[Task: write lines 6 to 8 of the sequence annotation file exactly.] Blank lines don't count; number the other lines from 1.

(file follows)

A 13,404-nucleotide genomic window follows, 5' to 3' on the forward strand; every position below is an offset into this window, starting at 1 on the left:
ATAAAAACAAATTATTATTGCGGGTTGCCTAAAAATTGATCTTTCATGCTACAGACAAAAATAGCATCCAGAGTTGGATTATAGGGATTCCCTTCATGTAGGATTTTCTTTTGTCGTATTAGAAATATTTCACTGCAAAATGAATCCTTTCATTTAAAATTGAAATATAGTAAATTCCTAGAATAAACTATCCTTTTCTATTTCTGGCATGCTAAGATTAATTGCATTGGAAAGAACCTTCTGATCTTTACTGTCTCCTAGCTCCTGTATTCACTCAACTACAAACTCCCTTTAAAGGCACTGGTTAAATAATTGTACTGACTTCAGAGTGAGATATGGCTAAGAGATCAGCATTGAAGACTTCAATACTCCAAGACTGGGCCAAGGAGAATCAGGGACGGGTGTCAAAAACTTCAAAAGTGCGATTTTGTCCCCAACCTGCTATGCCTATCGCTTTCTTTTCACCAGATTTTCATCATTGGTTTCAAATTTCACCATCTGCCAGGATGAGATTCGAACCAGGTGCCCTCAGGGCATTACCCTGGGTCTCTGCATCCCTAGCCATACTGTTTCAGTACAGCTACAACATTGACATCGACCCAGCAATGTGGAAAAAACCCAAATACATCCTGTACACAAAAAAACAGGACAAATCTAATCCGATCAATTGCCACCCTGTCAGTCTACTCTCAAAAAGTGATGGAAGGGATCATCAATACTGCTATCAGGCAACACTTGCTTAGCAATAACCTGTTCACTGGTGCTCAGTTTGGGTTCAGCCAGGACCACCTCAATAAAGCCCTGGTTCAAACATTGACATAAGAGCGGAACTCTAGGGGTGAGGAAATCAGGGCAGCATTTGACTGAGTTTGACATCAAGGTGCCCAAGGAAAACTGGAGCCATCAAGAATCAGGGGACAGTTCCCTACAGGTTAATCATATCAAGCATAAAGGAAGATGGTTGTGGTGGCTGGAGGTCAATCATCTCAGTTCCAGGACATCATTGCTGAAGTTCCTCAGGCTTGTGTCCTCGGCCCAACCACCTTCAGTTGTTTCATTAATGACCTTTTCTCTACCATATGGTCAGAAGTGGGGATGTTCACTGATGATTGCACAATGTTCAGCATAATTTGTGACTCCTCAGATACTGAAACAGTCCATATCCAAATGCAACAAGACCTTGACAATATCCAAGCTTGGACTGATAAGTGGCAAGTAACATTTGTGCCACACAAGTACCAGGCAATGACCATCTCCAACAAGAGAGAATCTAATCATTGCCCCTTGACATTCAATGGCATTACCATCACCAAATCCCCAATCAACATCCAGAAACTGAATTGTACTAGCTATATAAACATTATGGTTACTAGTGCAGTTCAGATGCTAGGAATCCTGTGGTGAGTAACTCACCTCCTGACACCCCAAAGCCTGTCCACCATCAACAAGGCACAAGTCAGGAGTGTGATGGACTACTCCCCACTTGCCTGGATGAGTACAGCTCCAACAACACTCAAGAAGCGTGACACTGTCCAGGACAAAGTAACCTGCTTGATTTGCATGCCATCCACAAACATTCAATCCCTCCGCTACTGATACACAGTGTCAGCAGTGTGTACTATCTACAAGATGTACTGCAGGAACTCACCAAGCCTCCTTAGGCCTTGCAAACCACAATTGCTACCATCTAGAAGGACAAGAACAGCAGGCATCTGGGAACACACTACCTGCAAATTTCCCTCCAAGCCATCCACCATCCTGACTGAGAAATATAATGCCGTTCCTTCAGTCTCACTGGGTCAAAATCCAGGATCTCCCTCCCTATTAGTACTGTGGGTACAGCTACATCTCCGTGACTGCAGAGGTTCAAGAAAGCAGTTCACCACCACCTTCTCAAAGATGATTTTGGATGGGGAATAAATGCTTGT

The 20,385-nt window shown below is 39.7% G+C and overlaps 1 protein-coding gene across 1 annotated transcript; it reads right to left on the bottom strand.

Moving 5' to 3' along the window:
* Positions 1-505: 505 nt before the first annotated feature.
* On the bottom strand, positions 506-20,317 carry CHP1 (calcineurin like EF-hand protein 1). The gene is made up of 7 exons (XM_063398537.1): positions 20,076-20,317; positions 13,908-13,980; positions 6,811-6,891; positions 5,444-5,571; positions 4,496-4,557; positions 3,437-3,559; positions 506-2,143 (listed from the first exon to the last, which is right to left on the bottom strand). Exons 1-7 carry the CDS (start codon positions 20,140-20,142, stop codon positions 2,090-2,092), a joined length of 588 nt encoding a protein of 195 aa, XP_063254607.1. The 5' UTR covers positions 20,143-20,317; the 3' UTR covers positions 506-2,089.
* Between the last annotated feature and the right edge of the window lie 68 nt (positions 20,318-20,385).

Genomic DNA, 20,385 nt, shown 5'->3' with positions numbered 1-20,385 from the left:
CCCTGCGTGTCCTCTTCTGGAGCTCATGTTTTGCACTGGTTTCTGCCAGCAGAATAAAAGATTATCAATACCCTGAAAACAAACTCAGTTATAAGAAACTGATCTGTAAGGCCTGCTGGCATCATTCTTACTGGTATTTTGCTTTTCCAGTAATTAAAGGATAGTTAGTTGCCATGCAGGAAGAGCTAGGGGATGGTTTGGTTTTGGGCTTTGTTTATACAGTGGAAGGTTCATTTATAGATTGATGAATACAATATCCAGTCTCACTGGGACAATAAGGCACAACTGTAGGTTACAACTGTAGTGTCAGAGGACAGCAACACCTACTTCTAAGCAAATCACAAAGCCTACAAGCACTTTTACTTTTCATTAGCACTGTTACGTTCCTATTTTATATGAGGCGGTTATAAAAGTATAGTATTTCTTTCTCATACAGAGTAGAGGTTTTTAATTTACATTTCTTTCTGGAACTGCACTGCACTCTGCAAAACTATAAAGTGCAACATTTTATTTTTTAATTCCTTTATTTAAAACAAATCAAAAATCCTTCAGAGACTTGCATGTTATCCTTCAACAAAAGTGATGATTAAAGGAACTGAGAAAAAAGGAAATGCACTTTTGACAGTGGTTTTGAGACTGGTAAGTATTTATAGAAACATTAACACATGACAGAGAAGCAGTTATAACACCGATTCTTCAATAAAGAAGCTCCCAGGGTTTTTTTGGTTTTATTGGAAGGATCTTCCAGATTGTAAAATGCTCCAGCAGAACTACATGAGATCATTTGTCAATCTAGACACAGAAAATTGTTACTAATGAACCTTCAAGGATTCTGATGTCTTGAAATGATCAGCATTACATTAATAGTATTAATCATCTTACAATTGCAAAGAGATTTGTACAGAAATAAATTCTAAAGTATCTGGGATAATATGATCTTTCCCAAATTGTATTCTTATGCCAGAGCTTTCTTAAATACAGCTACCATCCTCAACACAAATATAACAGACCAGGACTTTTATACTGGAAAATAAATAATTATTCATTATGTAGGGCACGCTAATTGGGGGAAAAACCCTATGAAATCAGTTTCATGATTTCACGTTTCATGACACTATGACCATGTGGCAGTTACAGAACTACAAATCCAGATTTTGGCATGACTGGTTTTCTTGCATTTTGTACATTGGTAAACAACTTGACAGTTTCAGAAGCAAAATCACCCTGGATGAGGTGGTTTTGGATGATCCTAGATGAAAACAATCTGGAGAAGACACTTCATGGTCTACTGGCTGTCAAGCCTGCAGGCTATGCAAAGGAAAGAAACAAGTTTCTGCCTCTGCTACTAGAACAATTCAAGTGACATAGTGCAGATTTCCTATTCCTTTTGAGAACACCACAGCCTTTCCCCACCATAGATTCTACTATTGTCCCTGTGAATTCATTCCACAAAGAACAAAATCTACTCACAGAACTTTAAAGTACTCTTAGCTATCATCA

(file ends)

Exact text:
* On the bottom strand, positions 506-20,317 carry CHP1 (calcineurin like EF-hand protein 1). The gene is made up of 7 exons (XM_063398537.1): positions 20,076-20,317; positions 13,908-13,980; positions 6,811-6,891; positions 5,444-5,571; positions 4,496-4,557; positions 3,437-3,559; positions 506-2,143 (listed from the first exon to the last, which is right to left on the bottom strand). Exons 1-7 carry the CDS (start codon positions 20,140-20,142, stop codon positions 2,090-2,092), a joined length of 588 nt encoding a protein of 195 aa, XP_063254607.1. The 5' UTR covers positions 20,143-20,317; the 3' UTR covers positions 506-2,089.
* Between the last annotated feature and the right edge of the window lie 68 nt (positions 20,318-20,385).

Genomic DNA, 20,385 nt, shown 5'->3' with positions numbered 1-20,385 from the left: